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The Dilemma of State Economic Development

August 28, 2007

Tags Free MarketsTaxes and SpendingPolitical Theory

I live in Alabama, and my state's economic development agency is perhaps among the most active in the country. It is now certainly among the best funded, as voters here recently approved a referendum increasing a cap on the oil and gas royalties that fund its activities to $750 million. It will use this money (ostensibly) to generate jobs, retain existing jobs, attract capital investment, nurture nascent industries, and rescue stagnant ones.

Since state governments waste millions of dollars a year with conscripted capital, it is hard to oppose this spending. After all, this is spending not for special interests, but for everyone. Right?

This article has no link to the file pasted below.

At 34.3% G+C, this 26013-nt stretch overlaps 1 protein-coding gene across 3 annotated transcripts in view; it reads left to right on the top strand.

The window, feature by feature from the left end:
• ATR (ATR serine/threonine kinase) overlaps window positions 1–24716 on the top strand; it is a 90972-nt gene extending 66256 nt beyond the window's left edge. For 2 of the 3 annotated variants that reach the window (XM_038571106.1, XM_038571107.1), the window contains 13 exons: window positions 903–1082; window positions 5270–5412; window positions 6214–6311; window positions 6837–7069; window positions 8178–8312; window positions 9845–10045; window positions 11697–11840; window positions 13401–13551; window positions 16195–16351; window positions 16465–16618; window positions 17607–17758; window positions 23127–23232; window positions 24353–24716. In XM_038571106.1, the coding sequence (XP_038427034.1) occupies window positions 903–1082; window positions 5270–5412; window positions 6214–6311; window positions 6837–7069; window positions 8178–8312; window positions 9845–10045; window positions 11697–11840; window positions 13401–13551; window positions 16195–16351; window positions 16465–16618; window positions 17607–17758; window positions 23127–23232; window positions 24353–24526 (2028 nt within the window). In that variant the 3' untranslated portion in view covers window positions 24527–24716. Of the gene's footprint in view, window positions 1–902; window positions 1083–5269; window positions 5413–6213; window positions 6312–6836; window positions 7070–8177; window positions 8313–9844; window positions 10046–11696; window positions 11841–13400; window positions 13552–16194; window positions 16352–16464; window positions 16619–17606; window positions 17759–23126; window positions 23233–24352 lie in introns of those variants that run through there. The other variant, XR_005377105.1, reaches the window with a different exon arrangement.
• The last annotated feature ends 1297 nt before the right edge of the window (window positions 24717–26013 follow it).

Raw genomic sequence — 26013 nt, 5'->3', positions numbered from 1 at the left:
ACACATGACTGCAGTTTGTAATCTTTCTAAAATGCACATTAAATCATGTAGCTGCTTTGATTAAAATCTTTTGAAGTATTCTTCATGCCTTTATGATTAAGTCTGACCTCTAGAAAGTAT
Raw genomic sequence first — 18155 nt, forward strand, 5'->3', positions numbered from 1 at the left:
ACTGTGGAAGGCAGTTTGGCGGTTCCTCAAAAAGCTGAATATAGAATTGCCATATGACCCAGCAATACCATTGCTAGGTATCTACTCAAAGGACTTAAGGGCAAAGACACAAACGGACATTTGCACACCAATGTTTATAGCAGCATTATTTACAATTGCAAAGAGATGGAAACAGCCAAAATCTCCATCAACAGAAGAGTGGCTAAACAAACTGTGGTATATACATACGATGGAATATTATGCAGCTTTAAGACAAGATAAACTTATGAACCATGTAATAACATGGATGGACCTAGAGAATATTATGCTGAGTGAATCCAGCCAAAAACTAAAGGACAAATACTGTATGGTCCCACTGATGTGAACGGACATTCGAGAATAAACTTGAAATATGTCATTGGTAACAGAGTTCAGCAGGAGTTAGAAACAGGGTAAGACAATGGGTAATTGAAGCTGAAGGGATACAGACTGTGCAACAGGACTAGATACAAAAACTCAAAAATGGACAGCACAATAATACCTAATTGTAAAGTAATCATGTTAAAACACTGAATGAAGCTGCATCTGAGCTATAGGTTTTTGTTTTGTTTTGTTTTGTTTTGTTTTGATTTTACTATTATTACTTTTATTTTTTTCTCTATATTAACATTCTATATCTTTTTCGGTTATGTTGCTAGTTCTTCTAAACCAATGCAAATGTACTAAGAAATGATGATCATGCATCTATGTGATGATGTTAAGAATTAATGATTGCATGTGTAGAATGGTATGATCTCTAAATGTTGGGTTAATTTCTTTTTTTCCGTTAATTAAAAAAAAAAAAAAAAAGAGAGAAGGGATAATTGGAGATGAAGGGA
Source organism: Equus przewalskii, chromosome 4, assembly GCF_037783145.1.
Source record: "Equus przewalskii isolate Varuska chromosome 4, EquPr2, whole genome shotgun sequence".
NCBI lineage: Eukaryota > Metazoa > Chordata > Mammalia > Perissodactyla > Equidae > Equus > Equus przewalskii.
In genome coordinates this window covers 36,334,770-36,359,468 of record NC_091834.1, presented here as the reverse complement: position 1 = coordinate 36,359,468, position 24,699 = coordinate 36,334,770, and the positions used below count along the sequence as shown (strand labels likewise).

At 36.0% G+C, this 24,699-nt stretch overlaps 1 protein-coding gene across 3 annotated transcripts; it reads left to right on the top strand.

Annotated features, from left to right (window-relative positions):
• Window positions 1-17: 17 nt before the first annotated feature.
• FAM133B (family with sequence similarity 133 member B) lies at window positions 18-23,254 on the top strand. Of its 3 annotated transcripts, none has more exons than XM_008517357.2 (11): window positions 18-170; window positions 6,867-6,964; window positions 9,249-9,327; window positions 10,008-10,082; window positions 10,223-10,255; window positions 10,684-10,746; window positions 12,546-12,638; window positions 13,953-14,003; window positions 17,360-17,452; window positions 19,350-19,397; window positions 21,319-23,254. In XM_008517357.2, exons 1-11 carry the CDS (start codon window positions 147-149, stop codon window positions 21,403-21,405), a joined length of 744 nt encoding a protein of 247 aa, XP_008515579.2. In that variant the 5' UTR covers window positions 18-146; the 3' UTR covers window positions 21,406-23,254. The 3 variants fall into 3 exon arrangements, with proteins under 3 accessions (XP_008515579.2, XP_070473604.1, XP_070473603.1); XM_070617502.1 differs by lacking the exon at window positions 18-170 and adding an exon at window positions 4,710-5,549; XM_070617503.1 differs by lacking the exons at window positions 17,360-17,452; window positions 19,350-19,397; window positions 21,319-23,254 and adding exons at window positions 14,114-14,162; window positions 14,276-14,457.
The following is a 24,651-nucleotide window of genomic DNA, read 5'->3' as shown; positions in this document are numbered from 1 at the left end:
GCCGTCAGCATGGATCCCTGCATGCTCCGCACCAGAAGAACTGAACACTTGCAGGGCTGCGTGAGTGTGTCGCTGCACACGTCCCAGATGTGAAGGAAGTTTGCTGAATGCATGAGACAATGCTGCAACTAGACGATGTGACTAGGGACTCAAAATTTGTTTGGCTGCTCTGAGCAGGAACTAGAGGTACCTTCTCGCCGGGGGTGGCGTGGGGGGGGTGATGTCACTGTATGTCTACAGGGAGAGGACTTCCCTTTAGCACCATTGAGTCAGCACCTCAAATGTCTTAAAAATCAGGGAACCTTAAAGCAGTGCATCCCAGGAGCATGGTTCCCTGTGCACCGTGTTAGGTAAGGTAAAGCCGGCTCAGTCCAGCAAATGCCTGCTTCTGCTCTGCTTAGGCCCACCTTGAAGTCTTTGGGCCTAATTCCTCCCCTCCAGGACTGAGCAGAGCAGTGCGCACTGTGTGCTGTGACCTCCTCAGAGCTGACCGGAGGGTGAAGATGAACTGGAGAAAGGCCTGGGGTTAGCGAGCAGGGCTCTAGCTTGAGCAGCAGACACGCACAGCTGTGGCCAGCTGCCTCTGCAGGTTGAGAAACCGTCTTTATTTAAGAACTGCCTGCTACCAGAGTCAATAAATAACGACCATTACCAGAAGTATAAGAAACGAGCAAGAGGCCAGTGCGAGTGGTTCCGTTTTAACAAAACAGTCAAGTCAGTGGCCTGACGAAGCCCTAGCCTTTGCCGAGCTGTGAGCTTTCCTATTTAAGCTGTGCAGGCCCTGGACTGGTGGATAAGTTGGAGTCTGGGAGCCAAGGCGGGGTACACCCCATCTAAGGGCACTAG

Well, not necessarily. Although we should always be wary whenever public officials ask for more of our money, increasing funding for state economic development programs increases the likelihood that states will waste resources competing with each other for the favor of firms. The economic concept of the prisoner's dilemma explains why.

The prisoner's dilemma can occur when one economic actor must take into consideration the reactions of another economic actor when making economic decisions. For instance, say that Smith decides to invest in one market out of concern that if he doesn't, Johnson will. What if Smith invests too much, so that the benefit from investing in the market is minimal, or even negative?